The BBC is expected to end its subscription to LGBT+ charity Stonewall’s Diversity Champions programme, a workplace diversity scheme that supports organisations in ensuring inclusion and equality for LGBT+ people in the workplace. The BBC is one of around 800 organisations within the UK involved in the programme.
However, the BBC may sever ties with the scheme, following in the footsteps of Ofcom, the Equality and Human Rights Commission (EHRC), and other organisations who have ended their subscription recently. Speaking to VICE World News, insiders at the BBC said that the subscription, which was due to be renewed in early October 2021, would be abandoned but that the BBC would not announce this decision publicly.
An anonymous source told VICE that “BBC bosses feel that they can’t allow the organisation to be connected to Stonewall in any way, because the BBC needs to be ‘impartial on LGBTQ lives’ […] So the current plan is to quietly withdraw from the scheme, by just not renewing their membership. I’m super scared about this sliding back on supporting LGBT employees.”
Speaking to VICE, a BBC spokesperson said: “The BBC acts independently in all aspects of our operations, from HR policy to editorial guidelines and content. We aim to be industry leading on workforce inclusion and take advice from a range of external organisations, however we make the final decision on any BBC policies or practices ourselves. We do not take legal advice from Stonewall and we do not subscribe to Stonewall’s campaigning. The charity simply provides advice that we are able to consider. As a broadcaster, we have our own values and editorial standards – these are clearly set out and published in our Editorial Guidelines. We are also governed by the Royal Charter and the Ofcom Broadcasting Code.”
In response, director of communications and campaigns at Stonewall Robbie de Santos said, “Our work with the BBC focuses on helping to build an LGBTQ+ inclusive workplace for its employees, and in no way affects their impartiality. Supporting LGBTQ+ people in the workplace should not be seen as a political or controversial act.”
The BBC’s alleged decision to withdraw from the scheme and the similar decisions from Ofcom and the EHRC may be due to Stonewall’s support of trans rights. The EHRC has defended so-called “gender critical beliefs”, claiming that its defence of those who hold gender critical beliefs does not impact their “commitment to uphold the rights of transgender people". Gender critical beliefs have been labelled transphobic by LGBT+ communities as the terminology refers to a view that “someone’s sex – whether they are male or female – is biological and immutable and cannot be conflated with someone’s gender identity, whether they identify as a man or a woman”, according to the Observer, a view which fundamentally goes against the realities of trans identity.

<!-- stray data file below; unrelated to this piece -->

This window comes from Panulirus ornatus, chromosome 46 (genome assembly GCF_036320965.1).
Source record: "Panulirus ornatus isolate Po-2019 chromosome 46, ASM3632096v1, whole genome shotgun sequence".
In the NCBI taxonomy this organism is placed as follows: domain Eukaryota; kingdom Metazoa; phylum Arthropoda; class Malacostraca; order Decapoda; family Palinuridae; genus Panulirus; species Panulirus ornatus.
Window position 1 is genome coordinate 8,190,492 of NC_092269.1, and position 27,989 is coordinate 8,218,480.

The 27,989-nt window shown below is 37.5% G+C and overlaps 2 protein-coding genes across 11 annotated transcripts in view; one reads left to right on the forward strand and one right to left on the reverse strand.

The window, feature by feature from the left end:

Upon leaving the scheme, in a statement to the BBC, Ofcom said, "As the communications regulator, an important part of our responsibility is to ensure we remain impartial and independent at all times”, seemingly referring to a decision to not take a stance on trans rights, similar to the EHRC. Head of Stonewall Nancy Kelley has defended the organisation’s support of trans rights, saying that transphobia should be considered with the same weight as issues such as anti-Semitism.
When asked if she considered it offensive to compare gender critical views to anti-Semitic views she stated, "We're talking about protected groups. We're talking about people that are protected on the basis of their sexuality, people that are protected on the basis of gender identity, people who are protected on the basis of race and that's why I think the analogy is apt."
Kelley said that whilst Stonewall wished to support freedom of speech, there is a moral limit, saying: "With all beliefs including controversial beliefs there is a right to express those beliefs publicly and where they're harmful or damaging - whether it's anti-Semitic beliefs, gender critical beliefs, beliefs about disability - we have legal systems that are put in place for people who are harmed by that."
In light of the BBC’s alleged decision, an employee with more than 20 years experience at the organisation said that it was a “hostile place for any trans person or trans supportive person.” They added, “I've worked for the BBC for over 20 years, and I've never known a worse time to be LGBT+ at the BBC […] There is deeply engrained institutional transphobia at the heart of the BBC, exacerbated by promotion of anti-LGBT+ views in the name of "balance". I no longer feel safe as an LGBT+ person within the organisation.”